Good writing does not only inform and educate – it also indicates what do the winds augur. In a very uncanny way great literature is like crystal gazing – only far more complex. Sci fi writers also do the same thing but they occupy a different realm – of how science and technology will dramatically alter the processes of life and living. Rarely, if at all, do they talk about how will these inventions and advancements fundamentally alter the behaviour of people, the quality of relationships of individuals and groups, both within and across, and finally how will the polity at large change.  

Hence the other literature that tries to describe the ‘what can happen’ if the present fault lines continue to be under duress, becomes priceless and only too rare. Anyone who has an eye and stomach for such a literature must read the masterpiece ‘1984’ by George Orwell.

1984 was published in the late 1940’s and describes a polity which is excessively centralised, diabolically power hungry, and as it poignantly describes, power uncorrupted by the burden of having a higher purpose, but for power sake. Most critically it also describes the ones who want to exercise control over its people by controlling two fundamental things – ‘thoughts’ and ‘the past’.

One cannot help but notice how prescient the book was more than half a century ago – suffice it to say that one could have changed the title to ‘2016’ and it would be an accurate description of our times. I am sharing hereafter two critical themes from the book and leave it for you to admire the parallels – and should it tempt you to pick it up, do not resist it.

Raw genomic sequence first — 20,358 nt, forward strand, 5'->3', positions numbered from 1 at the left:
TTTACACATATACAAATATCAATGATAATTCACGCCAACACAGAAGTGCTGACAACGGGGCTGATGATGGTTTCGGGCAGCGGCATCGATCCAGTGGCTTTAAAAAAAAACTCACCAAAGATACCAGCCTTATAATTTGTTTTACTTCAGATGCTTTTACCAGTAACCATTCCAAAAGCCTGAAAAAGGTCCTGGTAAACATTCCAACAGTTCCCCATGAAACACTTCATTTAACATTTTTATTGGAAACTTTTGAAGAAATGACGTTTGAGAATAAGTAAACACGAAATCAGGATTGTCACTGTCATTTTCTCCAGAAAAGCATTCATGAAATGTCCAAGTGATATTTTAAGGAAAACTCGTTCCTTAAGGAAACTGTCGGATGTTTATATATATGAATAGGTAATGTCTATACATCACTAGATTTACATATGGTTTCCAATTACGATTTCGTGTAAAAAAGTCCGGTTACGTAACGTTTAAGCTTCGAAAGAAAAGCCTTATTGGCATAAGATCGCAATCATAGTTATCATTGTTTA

The first is - He who controls the past controls the future. So an attempt is made by the powers to be, to obliterate all evidences of the past, particularly the alternative narrative. The past is continuously edited; newer versions of history is discovered and pedalled – which serves not only as a rationale for the current actions but also a source of its moral basis.  

The second is the concept of ‘thought-police’ – a system which keeps a tab on not only what you are doing but more importantly on what you are thinking. Even a mere thought which is independent of the popular/official narrative (or the narrative that the powers to be want you to believe) is treason. Thinking is no longer an independent act but a wayward force that must be controlled and an attempt to do so considered as defiance.

1984 is a frightening book as we read it today – I suspect if the world would have welcomed this great work as only a fantastic literature of its times or really a warning of the times we might inherit one day.

As a reader generally – and after reading this Orwellian masterpiece particularly, I have grown wary of all ‘history’ – whether of faiths, communities or nations. I am no longer sure if the ‘version’ I know is really how it was – or is just another version of truth. As Meryl Streep's character in the fantastic movie ‘Doubt, where she plays a nun in the church – a place where the currency of faith overrules all thought, says to the Bishop with anguish only a person of faith shaken to her core can experience – ‘Father, I have  Doubt’. 

I only have doubts now – or so it seems.  What makes my position so precarious is everyone around me is so absolutely sure.